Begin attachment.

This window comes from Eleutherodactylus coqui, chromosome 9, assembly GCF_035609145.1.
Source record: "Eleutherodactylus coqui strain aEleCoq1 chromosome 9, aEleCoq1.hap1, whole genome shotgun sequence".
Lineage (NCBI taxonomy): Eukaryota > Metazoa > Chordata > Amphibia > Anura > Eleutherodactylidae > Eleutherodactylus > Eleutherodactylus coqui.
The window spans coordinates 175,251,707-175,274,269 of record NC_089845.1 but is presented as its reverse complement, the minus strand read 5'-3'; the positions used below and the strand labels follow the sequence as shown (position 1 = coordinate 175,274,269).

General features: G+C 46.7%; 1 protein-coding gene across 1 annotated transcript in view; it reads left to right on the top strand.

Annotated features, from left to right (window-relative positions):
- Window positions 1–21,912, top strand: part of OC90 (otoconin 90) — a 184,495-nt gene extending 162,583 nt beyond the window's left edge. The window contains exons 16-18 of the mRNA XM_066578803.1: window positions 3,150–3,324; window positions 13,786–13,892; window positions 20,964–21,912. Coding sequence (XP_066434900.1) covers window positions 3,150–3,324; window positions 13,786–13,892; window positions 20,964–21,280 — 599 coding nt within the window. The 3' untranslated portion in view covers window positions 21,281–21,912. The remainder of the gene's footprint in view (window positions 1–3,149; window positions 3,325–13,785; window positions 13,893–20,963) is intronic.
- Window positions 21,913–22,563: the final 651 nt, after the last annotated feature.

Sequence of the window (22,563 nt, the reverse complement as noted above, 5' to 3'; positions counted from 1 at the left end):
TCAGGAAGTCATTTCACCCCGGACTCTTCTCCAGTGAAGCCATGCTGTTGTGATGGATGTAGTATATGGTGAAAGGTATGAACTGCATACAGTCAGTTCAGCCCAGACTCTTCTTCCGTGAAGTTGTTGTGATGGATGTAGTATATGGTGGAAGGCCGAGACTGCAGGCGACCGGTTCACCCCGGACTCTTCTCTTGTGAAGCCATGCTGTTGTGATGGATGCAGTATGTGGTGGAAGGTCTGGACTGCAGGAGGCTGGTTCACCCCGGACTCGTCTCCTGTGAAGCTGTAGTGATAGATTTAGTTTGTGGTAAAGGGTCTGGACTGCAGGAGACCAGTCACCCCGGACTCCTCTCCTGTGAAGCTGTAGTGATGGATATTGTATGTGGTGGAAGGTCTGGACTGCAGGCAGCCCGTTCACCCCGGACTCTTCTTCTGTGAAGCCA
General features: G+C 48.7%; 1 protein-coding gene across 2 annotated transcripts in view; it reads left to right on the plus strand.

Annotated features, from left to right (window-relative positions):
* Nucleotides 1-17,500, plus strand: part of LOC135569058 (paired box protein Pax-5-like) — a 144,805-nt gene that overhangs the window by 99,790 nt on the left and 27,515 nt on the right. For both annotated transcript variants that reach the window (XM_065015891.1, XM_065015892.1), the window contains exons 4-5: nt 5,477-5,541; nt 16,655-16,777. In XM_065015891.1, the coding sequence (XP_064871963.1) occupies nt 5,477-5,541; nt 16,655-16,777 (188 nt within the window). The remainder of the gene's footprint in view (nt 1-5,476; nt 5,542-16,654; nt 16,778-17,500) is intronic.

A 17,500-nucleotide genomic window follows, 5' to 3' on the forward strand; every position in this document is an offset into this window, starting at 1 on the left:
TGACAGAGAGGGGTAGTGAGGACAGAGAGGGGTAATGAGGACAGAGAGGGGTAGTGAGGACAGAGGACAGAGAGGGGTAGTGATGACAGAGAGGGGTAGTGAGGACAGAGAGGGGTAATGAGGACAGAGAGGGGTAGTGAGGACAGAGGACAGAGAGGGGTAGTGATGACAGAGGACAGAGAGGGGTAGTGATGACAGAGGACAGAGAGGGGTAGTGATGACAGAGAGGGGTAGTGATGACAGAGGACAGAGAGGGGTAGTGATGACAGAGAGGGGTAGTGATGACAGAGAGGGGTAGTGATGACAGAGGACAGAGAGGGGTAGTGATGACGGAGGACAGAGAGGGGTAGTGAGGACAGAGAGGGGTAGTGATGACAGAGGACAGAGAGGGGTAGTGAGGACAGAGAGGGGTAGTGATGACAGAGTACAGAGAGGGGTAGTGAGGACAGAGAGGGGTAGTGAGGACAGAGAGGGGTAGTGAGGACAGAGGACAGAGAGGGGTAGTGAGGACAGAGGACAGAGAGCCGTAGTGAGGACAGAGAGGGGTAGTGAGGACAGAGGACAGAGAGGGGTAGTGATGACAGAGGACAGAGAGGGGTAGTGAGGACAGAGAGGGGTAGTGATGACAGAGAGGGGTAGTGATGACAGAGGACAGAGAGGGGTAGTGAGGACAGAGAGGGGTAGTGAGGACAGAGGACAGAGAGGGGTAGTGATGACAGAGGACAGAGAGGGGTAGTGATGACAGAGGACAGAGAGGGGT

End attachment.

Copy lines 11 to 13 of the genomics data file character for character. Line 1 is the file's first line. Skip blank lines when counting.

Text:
General features: G+C 48.7%; 1 protein-coding gene across 2 annotated transcripts in view; it reads left to right on the plus strand.

Annotated features, from left to right (window-relative positions):
* Nucleotides 1-17,500, plus strand: part of LOC135569058 (paired box protein Pax-5-like) — a 144,805-nt gene that overhangs the window by 99,790 nt on the left and 27,515 nt on the right. For both annotated transcript variants that reach the window (XM_065015891.1, XM_065015892.1), the window contains exons 4-5: nt 5,477-5,541; nt 16,655-16,777. In XM_065015891.1, the coding sequence (XP_064871963.1) occupies nt 5,477-5,541; nt 16,655-16,777 (188 nt within the window). The remainder of the gene's footprint in view (nt 1-5,476; nt 5,542-16,654; nt 16,778-17,500) is intronic.